Human Interaction. From the interconnectedness of native cultures, to the impact of natural resource extraction and global warming, human interaction with the Arctic and Antarctic regions is a multihued tapestry of dark and light influences. In this section, sculpture, basketry, photography, drawings and video installations all address how human beings affect environmental changes. A spectacular sculpture (shown here, worn by the artist) interprets solar, lunar and tidal data in three-dimensional form, alluding to the importance of scientific research at the poles. Visitors can build their own three-dimensional mixed-media constructions and capture digital images to be posted on a museum Web site for others to view and consider.

Other media stations encourage deeper exploration of the themes and art featured in the exhibition through interactive computer stations, video footage and musical compositions.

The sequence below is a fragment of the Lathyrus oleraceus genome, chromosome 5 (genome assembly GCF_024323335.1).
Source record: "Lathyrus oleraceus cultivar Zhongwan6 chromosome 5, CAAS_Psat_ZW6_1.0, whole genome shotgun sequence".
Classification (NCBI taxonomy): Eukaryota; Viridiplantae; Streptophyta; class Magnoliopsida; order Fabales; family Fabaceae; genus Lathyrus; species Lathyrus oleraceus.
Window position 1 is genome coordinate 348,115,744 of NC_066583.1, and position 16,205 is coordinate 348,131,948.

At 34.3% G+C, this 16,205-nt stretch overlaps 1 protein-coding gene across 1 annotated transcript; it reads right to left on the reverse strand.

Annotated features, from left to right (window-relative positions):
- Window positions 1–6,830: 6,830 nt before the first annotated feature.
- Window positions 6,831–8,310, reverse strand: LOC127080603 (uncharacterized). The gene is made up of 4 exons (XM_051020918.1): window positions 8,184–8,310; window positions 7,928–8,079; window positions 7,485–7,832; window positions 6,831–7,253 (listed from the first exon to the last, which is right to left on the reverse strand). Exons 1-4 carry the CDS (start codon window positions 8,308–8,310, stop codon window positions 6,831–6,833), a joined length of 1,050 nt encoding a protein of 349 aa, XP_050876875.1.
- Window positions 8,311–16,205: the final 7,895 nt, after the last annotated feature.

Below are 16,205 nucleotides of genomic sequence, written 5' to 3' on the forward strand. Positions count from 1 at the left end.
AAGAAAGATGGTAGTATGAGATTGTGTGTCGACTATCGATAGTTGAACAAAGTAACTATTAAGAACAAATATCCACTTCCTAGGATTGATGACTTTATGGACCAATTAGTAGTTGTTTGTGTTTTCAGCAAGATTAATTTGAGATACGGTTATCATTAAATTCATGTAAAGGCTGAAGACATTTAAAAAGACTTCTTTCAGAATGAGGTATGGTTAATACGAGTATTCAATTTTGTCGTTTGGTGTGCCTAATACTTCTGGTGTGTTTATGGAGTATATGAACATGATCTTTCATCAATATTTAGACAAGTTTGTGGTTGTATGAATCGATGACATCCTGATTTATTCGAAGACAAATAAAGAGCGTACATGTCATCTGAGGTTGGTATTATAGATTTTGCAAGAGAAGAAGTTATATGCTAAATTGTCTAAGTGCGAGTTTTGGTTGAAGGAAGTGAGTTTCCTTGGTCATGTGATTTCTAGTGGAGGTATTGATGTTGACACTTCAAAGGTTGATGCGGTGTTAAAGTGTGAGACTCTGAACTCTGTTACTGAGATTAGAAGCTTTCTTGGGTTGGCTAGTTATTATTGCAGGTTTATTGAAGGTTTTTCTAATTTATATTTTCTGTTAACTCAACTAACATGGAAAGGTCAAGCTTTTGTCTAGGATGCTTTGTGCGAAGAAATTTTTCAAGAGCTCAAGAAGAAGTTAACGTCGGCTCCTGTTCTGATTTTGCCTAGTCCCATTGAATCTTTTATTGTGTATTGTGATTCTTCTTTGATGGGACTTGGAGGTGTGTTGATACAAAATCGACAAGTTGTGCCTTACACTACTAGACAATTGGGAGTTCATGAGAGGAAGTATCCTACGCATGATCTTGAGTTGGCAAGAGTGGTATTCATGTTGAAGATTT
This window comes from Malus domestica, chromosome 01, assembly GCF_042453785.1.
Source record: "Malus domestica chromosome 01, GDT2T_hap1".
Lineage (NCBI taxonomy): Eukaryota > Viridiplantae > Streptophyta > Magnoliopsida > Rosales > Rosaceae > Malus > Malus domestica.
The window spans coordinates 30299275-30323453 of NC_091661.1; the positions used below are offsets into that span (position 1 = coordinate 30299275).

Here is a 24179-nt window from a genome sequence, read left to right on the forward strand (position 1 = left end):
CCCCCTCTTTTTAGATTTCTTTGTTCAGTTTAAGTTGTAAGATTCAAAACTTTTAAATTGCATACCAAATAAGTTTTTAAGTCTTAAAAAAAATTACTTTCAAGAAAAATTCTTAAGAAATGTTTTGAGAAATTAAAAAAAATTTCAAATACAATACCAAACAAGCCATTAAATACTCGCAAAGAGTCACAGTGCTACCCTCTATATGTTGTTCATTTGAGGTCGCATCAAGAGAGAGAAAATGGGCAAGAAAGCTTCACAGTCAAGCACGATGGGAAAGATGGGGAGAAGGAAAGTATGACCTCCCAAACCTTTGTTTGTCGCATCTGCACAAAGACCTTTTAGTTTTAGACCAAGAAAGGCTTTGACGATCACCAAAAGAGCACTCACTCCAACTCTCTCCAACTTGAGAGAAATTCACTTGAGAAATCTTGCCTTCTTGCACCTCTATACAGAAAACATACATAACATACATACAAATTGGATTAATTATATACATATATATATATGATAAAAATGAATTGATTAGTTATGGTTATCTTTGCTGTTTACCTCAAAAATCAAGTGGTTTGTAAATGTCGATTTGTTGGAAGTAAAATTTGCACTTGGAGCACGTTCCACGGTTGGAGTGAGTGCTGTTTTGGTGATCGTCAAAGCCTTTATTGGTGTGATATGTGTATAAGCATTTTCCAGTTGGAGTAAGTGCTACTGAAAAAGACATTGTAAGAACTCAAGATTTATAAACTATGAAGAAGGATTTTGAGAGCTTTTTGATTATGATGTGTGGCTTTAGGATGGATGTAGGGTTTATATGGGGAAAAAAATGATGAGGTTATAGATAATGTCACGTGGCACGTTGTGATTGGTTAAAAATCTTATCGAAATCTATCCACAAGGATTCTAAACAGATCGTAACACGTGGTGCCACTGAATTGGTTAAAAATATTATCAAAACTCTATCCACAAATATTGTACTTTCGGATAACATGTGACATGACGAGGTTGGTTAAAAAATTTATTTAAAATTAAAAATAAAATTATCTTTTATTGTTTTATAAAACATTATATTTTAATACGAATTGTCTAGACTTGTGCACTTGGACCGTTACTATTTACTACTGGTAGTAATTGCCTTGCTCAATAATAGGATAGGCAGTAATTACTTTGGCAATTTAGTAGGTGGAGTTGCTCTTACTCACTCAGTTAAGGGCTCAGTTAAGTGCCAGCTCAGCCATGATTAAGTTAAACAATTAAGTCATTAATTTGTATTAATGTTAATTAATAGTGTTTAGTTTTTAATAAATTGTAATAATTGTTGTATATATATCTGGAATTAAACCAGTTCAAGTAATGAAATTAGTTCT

Polar Attractions is supported in part by New Trade Winds/ECHO."

—From a PEM press release.
For more information go to PEM's
—Thanks to Jeff Rubin
(12 October 2008)

Through 1 March 2009.

"Capturing the high drama and stark beauty of historic polar expeditions, To the Ends of the Earth, Painting the Polar Landscape presents more than 50 works by prominent artist-explorers, from monumental romantic canvases to early modernist works in pastel—all rarely shown in a single exhibition. The exhibition offers a range of artistic responses to the unique landscapes of the Arctic and Antarctic—from the documentary to the sublime and existential, by renowned painters such as Frederic Edwin Church, Rockwell Kent and Lawren Harris."


Saturday, 6 June 2009, Cambridge.

Details to be forthcoming.
(14 February 2009)


Athy Heritage Centre, Athy, Co. Kildare, Ireland.
24 October - 21 November 2008.
The exhibit—which was first at SPRI from 25 July to 13 September 2008—later moves to London, New York, Dundee and Los Angeles. Dates not known at the moment.

"Face to Face: Polar Portraits" brings together both rare, unpublished treasures from the historic collections of the Scott Polar Research Institute (SPRI), University of Cambridge, 'face to face' with cutting-edge modern imagery from expedition photographer Martin Hartley.